The outcome of the above discussion leads to two important conclusions. First of all, the invariance of hardness is valid when Λ, defined according to Equation (6), takes on values pertinent to level III indentation and secondly, that Λ defined according to Equation (6) is an appropriate tool for correlation of residual stresses with global indentation parameters. Even though these latter results are based on analyses of cone indentation there is no reason to assume, remembering the often reported agreement between axisymmetric and three-dimensional indentation results, that they are invalid in case of Vickers indentation. Indeed, the agreement between the axisymmetric and three-dimensional indentation result is obviously also manifested in the present analysis.
Finally, it is worth mentioning that the present approach could very well be applied to other types of contact problems. One of these problems could be scratching and scratch testing where correlation of material and contact properties, in the spirit of Johnson [12,13], have been discussed for some time now (cf. [19,20,21,22]). It remains, however, to undertake an analysis that also incorporates residual stresses in this special type of global quantity correlation.

4. Concluding Remarks

A numerical investigation has been performed in order to study the invariance of the material hardness at Vickers indentation of pre-stressed elastic-plastic materials. The invariance is proven within very good accuracy which is encouraging for a situation where modelling of the effect from residual stresses at indentation is at issue. The limitations of the validity of hardness invariance are also discussed in some detail and shown to be in direct correspondence with the validity of a contact behavior dominated by rigid plastic deformations.

Conflicts of Interest

The author declares no conflict of interest.

References

  1. Tsui, T.Y.; Oliver, W.C.; Pharr, G.M. Influences of stress on the measurement of mechanical properties using nanoindentation. Part I. Experimental studies in an aluminum alloy. J. Mater. Res. 1996, 11, 752–759. [Google Scholar] [CrossRef]
  2. Bolshakov, A.; Oliver, W.C.; Pharr, G.M. Influences of stress on the measurement of mechanical properties using nanoindentation. Part II. Finite element simulations. J. Mater. Res. 1996, 11, 760–768. [Google Scholar] [CrossRef]
  3. Suresh, S.; Giannakopoulos, A.E. A new method for estimating residual stresses by instrumented sharp indentation. Acta Mater. 1998, 46, 5755–5767. [Google Scholar] [CrossRef]
  4. Carlsson, S.; Larsson, P.L. On the determination of residual stress and strain fields by sharp indentation testing. Part I. Theoretical and numerical analysis. Acta Mater. 2001, 49, 2179–2191. [Google Scholar] [CrossRef]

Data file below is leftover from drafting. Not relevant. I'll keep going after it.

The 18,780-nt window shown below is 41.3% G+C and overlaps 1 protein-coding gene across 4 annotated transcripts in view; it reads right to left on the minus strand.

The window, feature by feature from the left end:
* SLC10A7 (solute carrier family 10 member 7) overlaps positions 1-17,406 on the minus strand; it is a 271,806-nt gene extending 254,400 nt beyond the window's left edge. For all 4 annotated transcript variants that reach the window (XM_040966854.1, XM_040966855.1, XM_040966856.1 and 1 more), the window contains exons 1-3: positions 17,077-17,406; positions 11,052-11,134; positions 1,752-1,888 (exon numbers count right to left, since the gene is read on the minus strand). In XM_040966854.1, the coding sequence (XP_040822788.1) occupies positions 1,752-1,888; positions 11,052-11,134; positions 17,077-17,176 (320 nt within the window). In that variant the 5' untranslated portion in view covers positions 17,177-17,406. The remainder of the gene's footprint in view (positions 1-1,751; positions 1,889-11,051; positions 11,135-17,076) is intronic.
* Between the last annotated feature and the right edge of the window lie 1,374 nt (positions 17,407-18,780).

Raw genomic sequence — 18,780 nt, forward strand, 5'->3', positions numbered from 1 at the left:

5. Swadener, J.G.; Taljat, B.; Pharr, G.M. Measurement of residual stress by load and depth sensing indentation with spherical indenters. J. Mater. Res. 2001, 16, 2091–2102. [Google Scholar] [CrossRef]
  6. Lee, Y.H.; Kwon, D. Estimation of biaxial surface stress by instrumented indentation with sharp indenters. Acta Mater. 2004, 52, 1555–1563. [Google Scholar] [CrossRef]
  7. Bocciarelli, M.; Maier, G. Indentation and imprint mapping method for identification of residual stresses. Comput. Mater. Sci. 2007, 39, 381–392. [Google Scholar] [CrossRef]
  8. Huber, N.; Heerens, J. On the effect of a general residual stress state on indentation and hardness testing. Acta Mater. 2008, 56, 6205–6213. [Google Scholar] [CrossRef]
  9. Rydin, A.; Larsson, P.L. On the correlation between residual stresses and global indentation quantities: Equi-biaxial stress field. Tribol. Lett. 2012, 47, 31–42. [Google Scholar] [CrossRef]
  10. Larsson, P.L.; Blanchard, P. On the invariance of hardness at sharp indentation of materials with general biaxial residual stress fields. Mater. Des. 2013, 52, 602–608. [Google Scholar] [CrossRef]
  11. ABAQUS. User’s Manual Version 6.9; Hibbitt, Karlsson and Sorensen Inc.: Pawtucket, RI, USA, 2009. [Google Scholar]
  12. Johnson, K.L. The correlation of indentation experiments. J. Mech. Phys. Solids 1970, 18, 115–126. [Google Scholar] [CrossRef]
  13. Johnson, K.L. Contact Mechanics; Cambridge University Press: Cambridge, UK, 1985. [Google Scholar]
  14. Larsson, P.L. On the mechanical behavior at sharp indentation of materials with compressive residual stresses. Mater. Des. 2011, 32, 1427–1434. [Google Scholar] [CrossRef]
  15. Giannakopoulos, A.E.; Larsson, P.L.; Vestergaard, R. Analysis of Vickers indentation. Int. J. Solids Struct. 1994, 31, 2679–2708. [Google Scholar] [CrossRef]
  16. Giannakopoulos, A.E.; Larsson, P.L. Analysis of pyramid indentation of pressure sensitive hard metals and ceramics. Mech. Mater. 1997, 25, 1–35. [Google Scholar] [CrossRef]
  17. Tabor, D. Hardness of Metals; Cambridge University Press: Cambridge, UK, 1951. [Google Scholar]
  18. Atkins, A.G.; Tabor, D. Plastic indentation in metals with cones. J. Mech. Phys. Solids 1965, 13, 149–164. [Google Scholar] [CrossRef]
  19. Bucaille, J.L.; Felder, E.; Hochstetter, G. Experimental and three-dimensional finite element study of scratch test of polymers at large deformations. J. Tribol. 2004, 126, 372–379. [Google Scholar] [CrossRef]